I was lucky. Soon after I started in that sales position I found a mentor who could work the phones like a champ. Steve had a mental list of five attributes a prospect had to have for them to be a “yes” for our product. From those attributes he created five simple questions, and smoothly wove them into his pitch. If the person he was speaking to said “no” to just one of these, he would politely get off the phone as quickly as he could and move on to the next number on the list. He trusted that our product had significant value for the right type of prospect, and knew that if the person on the phone wasn’t a match, every second he spent trying to convince them was a waste of his time and theirs.
In business as in life, when people don’t like you or your products, we have the choice to see the disconnect as a fault of ourselves or simply as a signal that the situation is not a match — neither good nor bad. Instead of attempting to change who you are to suit the person you are speaking to, use the fact they may not be attracted to you as a filter for ensuring you surround yourself with people will be a support for you or your company.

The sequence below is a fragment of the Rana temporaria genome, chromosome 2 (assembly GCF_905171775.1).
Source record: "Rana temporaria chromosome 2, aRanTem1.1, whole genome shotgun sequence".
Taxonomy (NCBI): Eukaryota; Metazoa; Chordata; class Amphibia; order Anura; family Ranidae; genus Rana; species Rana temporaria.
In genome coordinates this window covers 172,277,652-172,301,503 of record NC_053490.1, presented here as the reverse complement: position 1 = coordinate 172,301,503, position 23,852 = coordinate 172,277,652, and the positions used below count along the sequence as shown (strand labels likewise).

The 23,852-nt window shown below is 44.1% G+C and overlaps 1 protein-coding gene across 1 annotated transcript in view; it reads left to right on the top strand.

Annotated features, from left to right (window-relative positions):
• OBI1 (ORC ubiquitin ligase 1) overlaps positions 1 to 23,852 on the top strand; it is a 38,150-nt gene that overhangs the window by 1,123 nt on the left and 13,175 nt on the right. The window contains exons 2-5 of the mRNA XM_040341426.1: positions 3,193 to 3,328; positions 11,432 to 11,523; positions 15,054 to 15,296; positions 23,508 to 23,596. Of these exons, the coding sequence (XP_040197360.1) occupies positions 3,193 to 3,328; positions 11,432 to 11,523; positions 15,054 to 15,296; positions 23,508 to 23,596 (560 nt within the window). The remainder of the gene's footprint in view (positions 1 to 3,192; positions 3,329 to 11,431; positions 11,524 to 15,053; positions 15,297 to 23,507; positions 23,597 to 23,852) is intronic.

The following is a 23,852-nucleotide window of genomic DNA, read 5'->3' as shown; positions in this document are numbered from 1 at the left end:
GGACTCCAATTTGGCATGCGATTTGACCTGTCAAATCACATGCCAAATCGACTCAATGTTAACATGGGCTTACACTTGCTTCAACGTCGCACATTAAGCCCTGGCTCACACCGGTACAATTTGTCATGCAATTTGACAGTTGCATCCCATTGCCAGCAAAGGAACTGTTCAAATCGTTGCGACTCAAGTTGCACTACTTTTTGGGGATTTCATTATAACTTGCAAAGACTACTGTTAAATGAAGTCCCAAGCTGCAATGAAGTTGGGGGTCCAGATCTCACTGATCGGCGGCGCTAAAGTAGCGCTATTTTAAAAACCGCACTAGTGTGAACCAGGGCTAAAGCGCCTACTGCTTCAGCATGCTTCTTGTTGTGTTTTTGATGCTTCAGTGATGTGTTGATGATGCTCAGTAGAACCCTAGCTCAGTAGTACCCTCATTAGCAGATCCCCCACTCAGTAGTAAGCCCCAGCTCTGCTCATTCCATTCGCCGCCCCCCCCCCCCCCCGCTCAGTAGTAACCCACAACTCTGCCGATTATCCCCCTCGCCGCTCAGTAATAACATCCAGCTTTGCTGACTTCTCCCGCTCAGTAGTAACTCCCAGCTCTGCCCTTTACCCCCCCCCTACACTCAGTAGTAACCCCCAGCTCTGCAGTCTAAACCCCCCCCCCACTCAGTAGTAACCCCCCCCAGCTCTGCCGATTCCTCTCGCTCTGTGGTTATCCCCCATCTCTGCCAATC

Qualifying questions are a frequently used sales technique, and they are equally useful in other areas of life. Whether you’re going after a promotion with a new boss, or attempting to turn a few dates into a serious relationship, you are better off in the long run knowing what makes people a match for you and using rejection as a signal that it’s time to move on. Stemming from the clarity process outlined above, these objective questions make non-matches quicker and easier to spot, saving you significant time and energy.
Take a moment to get clear about what you offer, and the value you bring in your personal life and your professional life. If necessary, ask for feedback from a few trusted friends. Then think about five questions people would need to say yes to, to be a match for you in these two areas. These questions might be the same for both areas, or they might be different. Next, think through the people in your life and discern who is a true match for you and who may not be (or perhaps clearly is not).
In the case of the non-matches, how have you been compromising or distorting who you are and what you offer to make that relationship work? What is the cost for you, in terms of energy expended and sense of self-worth? What is one step that you can take this week to start to separate yourself from relationships that don’t support who you truly are?
“I don’t care whether people like me or dislike me. I’m not on earth to win a popularity contest. I’m here to be the best human being I possibly can be.” ― Tab Hunter